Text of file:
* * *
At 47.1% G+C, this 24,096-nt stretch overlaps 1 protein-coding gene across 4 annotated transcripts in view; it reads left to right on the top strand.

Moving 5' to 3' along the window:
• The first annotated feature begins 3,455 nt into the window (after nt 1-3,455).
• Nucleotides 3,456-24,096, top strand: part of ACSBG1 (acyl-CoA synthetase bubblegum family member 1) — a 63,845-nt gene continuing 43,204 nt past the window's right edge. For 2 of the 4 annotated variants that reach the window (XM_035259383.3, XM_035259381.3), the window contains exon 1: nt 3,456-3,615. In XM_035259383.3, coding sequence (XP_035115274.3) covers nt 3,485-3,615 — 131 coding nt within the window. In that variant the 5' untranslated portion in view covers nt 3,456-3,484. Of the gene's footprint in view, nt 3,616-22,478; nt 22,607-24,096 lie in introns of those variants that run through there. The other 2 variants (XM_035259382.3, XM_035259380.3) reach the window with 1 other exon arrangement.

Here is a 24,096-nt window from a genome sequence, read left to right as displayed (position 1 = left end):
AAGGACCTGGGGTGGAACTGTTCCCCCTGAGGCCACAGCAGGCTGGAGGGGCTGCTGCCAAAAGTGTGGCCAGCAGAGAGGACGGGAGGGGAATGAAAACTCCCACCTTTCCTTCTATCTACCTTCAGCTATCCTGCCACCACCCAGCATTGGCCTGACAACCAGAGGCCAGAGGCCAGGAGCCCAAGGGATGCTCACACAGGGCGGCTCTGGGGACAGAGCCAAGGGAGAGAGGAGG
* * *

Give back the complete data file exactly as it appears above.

At 47.1% G+C, this 24,096-nt stretch overlaps 1 protein-coding gene across 4 annotated transcripts in view; it reads left to right on the top strand.

Moving 5' to 3' along the window:
• The first annotated feature begins 3,455 nt into the window (after nt 1-3,455).
• Nucleotides 3,456-24,096, top strand: part of ACSBG1 (acyl-CoA synthetase bubblegum family member 1) — a 63,845-nt gene continuing 43,204 nt past the window's right edge. For 2 of the 4 annotated variants that reach the window (XM_035259383.3, XM_035259381.3), the window contains exon 1: nt 3,456-3,615. In XM_035259383.3, coding sequence (XP_035115274.3) covers nt 3,485-3,615 — 131 coding nt within the window. In that variant the 5' untranslated portion in view covers nt 3,456-3,484. Of the gene's footprint in view, nt 3,616-22,478; nt 22,607-24,096 lie in introns of those variants that run through there. The other 2 variants (XM_035259382.3, XM_035259380.3) reach the window with 1 other exon arrangement.

Here is a 24,096-nt window from a genome sequence, read left to right as displayed (position 1 = left end):
AAGGACCTGGGGTGGAACTGTTCCCCCTGAGGCCACAGCAGGCTGGAGGGGCTGCTGCCAAAAGTGTGGCCAGCAGAGAGGACGGGAGGGGAATGAAAACTCCCACCTTTCCTTCTATCTACCTTCAGCTATCCTGCCACCACCCAGCATTGGCCTGACAACCAGAGGCCAGAGGCCAGGAGCCCAAGGGATGCTCACACAGGGCGGCTCTGGGGACAGAGCCAAGGGAGAGAGGAGG